As a property owner, there are responsibilities that are fundamental to your role, including setting fair rent increases and maintaining your property. Let’s explore these two elements in depth. 

Fair Rent Increase: 

One of your primary responsibilities as a landlord is setting and managing rental rates. In a thriving real estate market like Auckland, it’s common practice for landlords to increase rents periodically. But how can this be done fairly and responsibly? 

Compliance with Local Laws and Regulations 

The first step towards setting a fair rent increase is familiarising yourself with local laws and regulations. The Residential Tenancies Act stipulates the minimum period for rent increase notices and limits the frequency of rent increases. Compliance with these laws is non-negotiable; it protects you legally and creates a good relationship with your tenants. 

Providing Proper Written Notice

Just as important as compliance is communication. The law requires landlords to provide proper written notice of a rent increase, typically no less than 60 days before the increase takes effect. This not only gives your tenants adequate time to adjust their budgets but also demonstrates respect and professionalism. 

Fair and Reasonable Rent Increase 

When it comes to determining the rate of increase, fairness and reasonableness should be your guiding principles. Increases should reflect changes in the local rental market or increased property management costs. A sudden, exorbitant hike could lead to tenant disputes and vacancies.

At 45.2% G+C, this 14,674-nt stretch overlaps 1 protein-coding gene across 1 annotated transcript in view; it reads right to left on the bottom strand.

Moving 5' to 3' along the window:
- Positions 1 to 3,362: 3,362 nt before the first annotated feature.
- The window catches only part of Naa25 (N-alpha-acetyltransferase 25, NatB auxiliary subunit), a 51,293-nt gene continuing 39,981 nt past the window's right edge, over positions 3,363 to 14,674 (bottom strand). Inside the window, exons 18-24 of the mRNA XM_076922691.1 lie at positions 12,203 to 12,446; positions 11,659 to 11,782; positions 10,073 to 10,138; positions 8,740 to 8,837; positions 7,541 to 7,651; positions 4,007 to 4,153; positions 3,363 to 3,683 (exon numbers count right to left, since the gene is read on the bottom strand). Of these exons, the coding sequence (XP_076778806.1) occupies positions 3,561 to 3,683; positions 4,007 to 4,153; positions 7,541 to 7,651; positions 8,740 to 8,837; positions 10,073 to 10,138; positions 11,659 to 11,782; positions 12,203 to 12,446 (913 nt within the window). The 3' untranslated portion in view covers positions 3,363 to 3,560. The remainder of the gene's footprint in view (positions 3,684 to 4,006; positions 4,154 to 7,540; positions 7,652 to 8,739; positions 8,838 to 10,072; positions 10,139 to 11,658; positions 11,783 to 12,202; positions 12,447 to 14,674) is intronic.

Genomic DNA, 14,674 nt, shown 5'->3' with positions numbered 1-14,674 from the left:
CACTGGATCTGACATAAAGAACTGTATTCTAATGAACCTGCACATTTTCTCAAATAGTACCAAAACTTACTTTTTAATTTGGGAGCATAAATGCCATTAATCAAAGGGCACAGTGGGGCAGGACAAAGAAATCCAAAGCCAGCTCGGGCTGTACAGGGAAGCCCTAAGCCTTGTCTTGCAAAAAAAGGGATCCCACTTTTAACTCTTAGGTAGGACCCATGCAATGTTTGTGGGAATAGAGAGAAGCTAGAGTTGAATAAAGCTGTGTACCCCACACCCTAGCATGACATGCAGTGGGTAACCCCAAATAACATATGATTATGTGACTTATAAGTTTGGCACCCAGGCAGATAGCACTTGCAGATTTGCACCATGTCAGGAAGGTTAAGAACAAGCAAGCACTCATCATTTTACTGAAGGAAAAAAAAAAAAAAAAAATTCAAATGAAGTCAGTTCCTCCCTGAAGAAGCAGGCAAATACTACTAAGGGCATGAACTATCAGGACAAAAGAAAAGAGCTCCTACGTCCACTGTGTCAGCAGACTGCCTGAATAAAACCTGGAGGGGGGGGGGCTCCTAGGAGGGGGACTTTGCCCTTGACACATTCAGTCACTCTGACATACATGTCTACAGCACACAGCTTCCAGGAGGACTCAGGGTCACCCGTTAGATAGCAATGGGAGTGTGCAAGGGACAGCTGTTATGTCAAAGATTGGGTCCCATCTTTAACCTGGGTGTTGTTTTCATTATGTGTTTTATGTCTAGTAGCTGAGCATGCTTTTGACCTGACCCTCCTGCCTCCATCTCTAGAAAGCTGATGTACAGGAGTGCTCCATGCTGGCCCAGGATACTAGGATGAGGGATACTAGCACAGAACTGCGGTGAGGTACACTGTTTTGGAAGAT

Communication and Transparency 

Lastly, open communication and transparency are vital. Discuss the increase with your tenant and explain why it’s necessary. This step might seem trivial, but it goes a long way in fostering goodwill and maintaining long-term tenant relationships. 

Maintenance: More than Fixing Broken Things 

Maintenance of the property is another key responsibility for landlords. It’s about ensuring the property is a safe and comfortable home for your tenants. 

Ensuring Habitability of the Rental Unit 

As a landlord, you must ensure your property meets the minimum standards for habitability as laid out in the Health and Safety at Work Act. This means providing a warm, dry, and safe home that’s free from health hazards. 

Promptly Addressing Necessary Repairs 

When issues arise, it’s essential to act swiftly. Landlords must promptly address necessary repairs and fix problems reported by tenants. Delayed responses can escalate minor issues into major problems, costing more in the long run and leading to tenant dissatisfaction. 

Undertaking Preventive Maintenance 

Proactive maintenance is also a critical part of property management. This includes routine inspections and addressing potential issues before they become problems. Preventive maintenance extends the lifespan of your property, saves you money in the long run, and shows your tenants that you take their comfort and safety seriously. 

Compliance with Building Codes

Ensuring your property meets local building codes is another important aspect of maintenance. This includes compliance with structural, electrical, and plumbing standards. Regular inspections can help you stay on top of these requirements and avoid costly fines or litigation. 

Effective Communication and Documentation 

Again, communication is crucial. Keep your tenants informed about maintenance schedules and any work being done on the property. Also, make sure to document all maintenance work for your records. This will help in case of disputes and is necessary for tax purposes. 

As a property owner, fulfilling your responsibilities in a fair and transparent manner contributes to a healthy and profitable landlord-tenant relationship. At Angel Property Managers, we’re here to guide you through this process, ensuring you meet all your responsibilities while maintaining positive relationships with your tenants. Remember, a successful landlord is not only a good businessperson but also a great communicator and caretaker.